Mr. Slania loved his work, spending as much as 10 to 12 hours each day engraving. He once said: “Patience and precision are the most important qualities for a stamp engraver.

One must have precision. For example, within a square millimeter, I can make hundreds of small incisions, and each must be of the same thickness and depth and there must be the same amount of space between them. And one cannot afford to make mistakes. One slip and the whole plate has to be scrapped. A month’s work can be ruined in a second.”

He had a sense of humor about his work, occasionally adding pictures of himself or family members or names of friends, girlfriends and relatives to stamp designs.

For example, Mr. Slania portrayed himself and coworkers on a 1973 Swedish stamp honoring the Vaasa Ski Race (Scott 994).

He told the Swedish newspaper Expressen in 1981, “I was sitting home on a Christmas Eve and had to finish the stamp after a photograph. None of the faces on the photo appeared clearly, so I couldn’t engrave them clearly either . . . For at least having some clear faces on the stamp, I put ours in and chose my coworkers because I had their photographs at home. It was the first time my face appeared on a stamp that I have engraved myself.”

He showed himself at work engraving on two U.N. stamps issued in 1986 to promote the hobby of stamp collecting (Scott U.N./New York 474, U.N./Vienna 63).

In his spare time, he engraved stamplike labels of movie stars and boxers.

These labels, like his stamps, are widely collected. Stamp societies in Denmark, Sweden and the United States are devoted to his work.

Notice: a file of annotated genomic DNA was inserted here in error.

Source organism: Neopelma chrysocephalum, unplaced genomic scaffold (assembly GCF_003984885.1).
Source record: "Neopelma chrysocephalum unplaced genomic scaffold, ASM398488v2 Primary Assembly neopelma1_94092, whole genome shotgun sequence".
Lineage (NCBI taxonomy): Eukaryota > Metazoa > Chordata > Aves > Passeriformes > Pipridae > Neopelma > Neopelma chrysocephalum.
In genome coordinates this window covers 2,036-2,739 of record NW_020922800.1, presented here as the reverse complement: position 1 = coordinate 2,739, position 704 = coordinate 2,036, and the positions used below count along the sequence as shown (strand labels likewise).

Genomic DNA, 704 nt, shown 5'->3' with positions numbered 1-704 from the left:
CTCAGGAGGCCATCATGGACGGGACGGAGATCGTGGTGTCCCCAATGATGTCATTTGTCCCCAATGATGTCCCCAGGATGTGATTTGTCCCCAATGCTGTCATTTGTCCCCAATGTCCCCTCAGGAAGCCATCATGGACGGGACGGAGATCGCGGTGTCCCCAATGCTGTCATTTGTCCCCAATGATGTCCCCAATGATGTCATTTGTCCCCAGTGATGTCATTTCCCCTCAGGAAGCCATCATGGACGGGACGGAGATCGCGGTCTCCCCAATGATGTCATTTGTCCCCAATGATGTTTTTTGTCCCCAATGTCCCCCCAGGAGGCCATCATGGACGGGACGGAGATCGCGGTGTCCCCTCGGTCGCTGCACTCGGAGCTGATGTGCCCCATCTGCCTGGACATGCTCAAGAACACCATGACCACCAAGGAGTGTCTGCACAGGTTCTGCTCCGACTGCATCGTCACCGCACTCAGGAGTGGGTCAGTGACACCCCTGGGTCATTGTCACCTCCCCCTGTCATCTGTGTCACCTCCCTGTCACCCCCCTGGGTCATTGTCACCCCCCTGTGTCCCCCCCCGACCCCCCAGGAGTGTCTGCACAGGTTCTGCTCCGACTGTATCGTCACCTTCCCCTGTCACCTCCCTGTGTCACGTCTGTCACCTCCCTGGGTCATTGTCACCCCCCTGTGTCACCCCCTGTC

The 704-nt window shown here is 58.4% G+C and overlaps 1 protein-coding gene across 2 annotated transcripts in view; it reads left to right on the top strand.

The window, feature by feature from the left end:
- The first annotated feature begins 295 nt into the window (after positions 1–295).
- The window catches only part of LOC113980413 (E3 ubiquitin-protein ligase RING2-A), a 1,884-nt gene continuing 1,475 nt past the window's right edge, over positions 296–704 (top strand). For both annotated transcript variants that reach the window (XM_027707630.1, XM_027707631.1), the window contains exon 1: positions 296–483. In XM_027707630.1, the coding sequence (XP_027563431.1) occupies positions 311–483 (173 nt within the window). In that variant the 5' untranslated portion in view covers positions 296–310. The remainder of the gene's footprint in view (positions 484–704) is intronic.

Although he worked engraving postage stamps for more than 50 years, Mr. Slania did not collect stamps.

In Lennart Bernadotte Presents Czeslaw Slania’s Life Work, a tribute book published by Bernadotte in the late 1980s, Mr. Slania said: “During my school days, I was an avid collector of stamps — for my schoolmates.

“My father was continually traveling to foreign countries and continents and kept receiving postcards and letters with exciting stamps which interested my friends more than myself. I therefore collected stamps which my friends considered to be rarities and let them choose from my little notebook.”

He later told Linn’s in 1986 that, while he was not a stamp collector in the traditional sense, he did collect what he called “beautiful” stamps.

In addition to engraving stamps, Mr. Slania also engraved banknotes for 10 countries.

Mr. Slania received many awards and honors, including Great Britain’s Royal Mail’s Rowland Hill outstanding achievement award for his lifelong work in stamp engraving.

Mr. Slania also is recognized by the Guinness Book of Records for engraving the most stamps, for engraving the largest stamp (the aforementioned 1,000th stamp for Sweden) and for the fastest stamp engraving (5.5 days for Sweden’s Olof Palme Memorial stamps issued April 11, 1986, Scott 1601-02).

In announcing his death, Britt-Inger Hahne, managing director of Sweden Post Stamps, said: “A great artist has passed away. His over 1,000 stamps are admired and treasured around the world. We at Sweden Post are grateful to have been part of his work.”

Mr. Slania is survived by a daughter (living in London), a sister and other relatives in Poland.

Services were held March 24 in Krakow.